BookGal26: Oh, thanks! I think my chapters are too long, so it's good to know that you like the length. Anyway, sorry about the long wait O_o Hopefully this chapter, and its conclusion, was okay for you! Can't wait to hear from you again :)

KrazyCookieRaider: Well then, thanks for that smiley face. See, here's one of my own: :) Haha. Anyway, there you go – I updated. And Happy New Year to you, too! Great to hear from you twice, haha. It just goes to show how slow I am at updating O_o Hope to hear from you again this chapter!

Merlincrazy: Great to hear from you! And, yes, Henry Jones Senior will have a part in this. You'll just have to wait for him to make an appearance, though ;) Can't wait to hear from you again, and thank you for sticking with me for an entire year! (I'm pretty sure it's been a year since I first posted KoP. Anyway, thanks!)

HealingSpringWaters: Great to hear from a new person! I love getting new readers/reviewers. Wow, that was a lot of compliments. Thank you so, so, so much for all those kind words :) Those were some of the best things one could say to an author on here! So thank you :) And as to your prediction about Femi . . . well, I'm not gonna say anything about that. Hope to hear from you again! It's great to get a new reviewer :P

WriterWade: Well hello there ;) great to see you've followed me onto this story! As I've said in our PMs, your comments are incredibly kind and they mean a lot to me. Thanks so much for letting me know your opinion, and for giving me your time. It's great to hear from new people :) And no, I've sadly never been to Egypt. But I'm glad you think my descriptions sound good, considering I have no idea what anything looks like there! Happy to know you like Angie, too xD Hope to hear from you again, too – I love reading your reviews!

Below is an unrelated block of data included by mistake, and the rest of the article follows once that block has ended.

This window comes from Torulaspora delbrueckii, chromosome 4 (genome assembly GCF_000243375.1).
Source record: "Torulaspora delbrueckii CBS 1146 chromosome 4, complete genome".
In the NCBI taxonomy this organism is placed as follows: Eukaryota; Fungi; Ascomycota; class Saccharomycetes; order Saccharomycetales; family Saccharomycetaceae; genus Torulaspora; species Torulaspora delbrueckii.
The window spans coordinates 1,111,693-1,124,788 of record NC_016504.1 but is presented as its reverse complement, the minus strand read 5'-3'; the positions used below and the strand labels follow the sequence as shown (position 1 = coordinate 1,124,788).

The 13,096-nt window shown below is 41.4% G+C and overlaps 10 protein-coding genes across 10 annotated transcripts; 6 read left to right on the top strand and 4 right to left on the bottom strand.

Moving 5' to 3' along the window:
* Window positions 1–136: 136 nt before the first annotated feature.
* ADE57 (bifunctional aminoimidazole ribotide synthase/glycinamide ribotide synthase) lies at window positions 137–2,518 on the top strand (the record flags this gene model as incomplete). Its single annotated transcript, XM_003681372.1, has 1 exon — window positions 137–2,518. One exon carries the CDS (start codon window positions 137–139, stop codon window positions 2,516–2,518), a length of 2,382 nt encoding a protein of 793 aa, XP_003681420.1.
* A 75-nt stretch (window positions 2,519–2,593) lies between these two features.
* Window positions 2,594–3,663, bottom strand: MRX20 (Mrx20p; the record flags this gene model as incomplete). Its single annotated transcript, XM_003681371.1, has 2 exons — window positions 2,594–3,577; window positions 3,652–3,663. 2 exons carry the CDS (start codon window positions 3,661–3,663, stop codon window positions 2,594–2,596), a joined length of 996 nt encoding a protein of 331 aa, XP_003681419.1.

Camilia85560: Haha, thanks for correcting my French xD Et, peut-être il est vivant . . . peut-être il n'est pas ;) Ca c'est un très bon « trick » pour lire les histoires! (Okay, I know that French was terrible, but I'm tired :P) Peut-être je vais le faire avec les histoires que j'aime qui sont dans une langue comme, hmm, Espagnol, ou quelque chose! J'espère que vous avez aimé cette chapitre . . . a' bientôt! And Happy New Year to you too! :)

Jade Opal: I'm glad to know you like my story! Hopefully you'll review again – it's great to hear from new people :P Thanks so much for the compliments!

PureLove14: Well hello there, Alyssa ;) Thanks so much! I love your story as well :P Can't wait to read the next chapter – send it to me soon! And please review my story as well :P.

The one who breathes nitrogen: Thanks! I'm glad you liked that chapter, and hopefully you'll review this one, too! I'll definitely keep that Grease thing in mind ;) and your other advice shall hopefully come into play later in the story, so just hang in there! Thanks so much for the comments! :)

RogueMetamorph: Aww, I liked it when you told me "every single little moment that [you] loved!" It's nice for me to read the little things ^_^ Sorry about the slow updates, though. I'm planning on working on the next chapter tonight, if that's any consolation. Plus, you read my mind – I was going to put in some Mutt insight even before you posted that :P It didn't turn out quite the way I wanted it too, though. This chapter was really hard for me to write :( And I love to hear that you're telling your friend about my story (where no one pukes rainbows xD) It means a lot to me. Honestly, I always look forward to your reviews. And yes, the Jones family needs a counsellor xD Thanks so much for your compliments – I hope you tell me what you think about this chapter, as well. And hmm . . . maybe I need a frying pan of my own . . . –O Haha. Until next time! Thanks so much for the long review :D

Hoo boy. You guys have no idea how long it took me to write all those. It equalled up to over 1000 words O_o Anyway, please leave a review, and keep your eyes peeled for the next chapter! Thank you all so much!